A commitment to diverse and inclusive hiring practices requires careful consideration.
There's always more HR leaders can do to ensure that their organizations support inclusive hiring practices. Inclusive hiring is the ethical thing to do, and it has the added benefit of furthering a firm's business goals — hiring diverse talent enables innovation and helps support and engage the customers that drive business success.
Committing to hiring practices that embrace diversity and inclusiveness requires an investment of time and resources. But, as the following five suggestions illustrate, there are many small but effective methods HR professionals can implement to change hiring practices at their organizations for the better.
1. Evaluate Your Organization's Definition of Inclusivity and Diversity
Start at the beginning — ensure that your organization has current definitions for inclusion and diversity. The definitions should address the needs of as many groups as possible, including employees with disabilities, transgender talent, older workers, and individuals who represent global, cultural and religious diversity. It's imperative that recruiters and hiring managers keep these definitions at the forefront of their minds as they look for candidates to fill open positions.
2. Search for Candidates in Overlooked Places
If you always return to the same sources when recruiting talent, you'll only recreate your existing employee base without diversifying. Make sure you're casting a wide net by posting open positions on a variety of job boards, not just the standard few sites. Seek out partnerships with organizations that support the job search efforts of women, minorities and other diverse populations.
Attend networking events hosted by organizations that serve underrepresented audiences. Consider tapping into new talent pools as early as possible by ensuring that your agency is represented at school-sponsored recruiting events around the country.
3. Ensure That Interview Teams Represent Diversity
Establishing a practice of building interview teams that represent diversity and inclusion has benefits for everyone involved. Candidates are made to feel more welcome at the organization because it's reassuring to be in an interview and know that there are people on the team with whom they can relate. Inclusive interview panels also promote diversity among current employees by demonstrating that their organization incorporates a variety of perspectives when making hiring decisions.
Working Mother Magazine reports that diverse interview teams have made a noticeable difference at the semiconductor chip producer Intel. Since the firm's 2014 decision to require "at least two women and/or members of underrepresented minorities" on its interview panels, Intel's diversity among new hires has significantly increased from 31.9 percent women or people of color in 2014 to 45.1 percent in 2016.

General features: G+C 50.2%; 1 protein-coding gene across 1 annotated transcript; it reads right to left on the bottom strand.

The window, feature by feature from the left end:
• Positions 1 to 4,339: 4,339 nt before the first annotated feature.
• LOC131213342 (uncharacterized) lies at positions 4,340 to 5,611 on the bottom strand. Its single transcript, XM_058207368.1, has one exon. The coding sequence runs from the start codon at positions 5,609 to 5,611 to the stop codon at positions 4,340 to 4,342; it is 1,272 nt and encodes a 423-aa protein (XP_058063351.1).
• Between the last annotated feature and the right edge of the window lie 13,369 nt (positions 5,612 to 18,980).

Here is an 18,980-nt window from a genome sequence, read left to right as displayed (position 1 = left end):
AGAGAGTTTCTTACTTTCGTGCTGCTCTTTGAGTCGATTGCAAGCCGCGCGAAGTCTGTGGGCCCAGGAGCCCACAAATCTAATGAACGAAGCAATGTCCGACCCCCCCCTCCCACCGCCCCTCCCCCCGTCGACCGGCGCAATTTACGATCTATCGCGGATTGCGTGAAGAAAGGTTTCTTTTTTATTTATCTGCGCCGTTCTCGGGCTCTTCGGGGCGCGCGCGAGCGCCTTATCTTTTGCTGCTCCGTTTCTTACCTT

4. Consider Removing Application Information That may Promote Bias
Unconscious bias occurs despite our best efforts. Even the most self-aware person may unintentionally rely on stereotypes when assessing a candidate.
To reduce opportunities for bias, consider implementing a standard exam that evaluates candidates based on their skills and experience. Develop a standard set of interview questions that are fair and focused on the candidate's qualifications. These practices will reinforce your firm's commitment to hiring individuals based on their skills and will also help to minimize risks related to perceptions of bias or unfair hiring practices.
5. Reevaluate Hiring Practices That Could Result in Biased Decision-Making
At the core of any effort to implement inclusive hiring practices is a commitment to evaluating how organizations source and hire talent on an ongoing basis. The referral is a prime example of an effective hiring practice that works consistently. Current employees tend to recommend trustworthy people who would be positive additions to their own organizations.
Many businesses are now also relying on data-based insights provided by HR technology solutions with AI capabilities. These systems offer an efficient way of reviewing candidate data (e.g., cover letters, online networks, etc.) to determine who would be the best fit for the organization.
While referral programs and the use of AI are helpful in recruiting talent, it's important to examine our reliance on the systems and processes for hiring that have worked in the past, as well as those which are emerging as new standard practices. With both referrals and AI, organizations must regularly evaluate their methodologies and perform tests to discover and remove any bias that could unintentionally influence their hiring practices.
Once you've recruited a diverse talent pool, the work isn't over. The next step is cultivating a workplace environment that celebrates and supports diversity and inclusion. From the time of onboarding until their last day, your new recruits and long-term employees should feel welcome. Doing so will grant your organization the opportunity to enjoy the many advantages a diverse workplace can offer.
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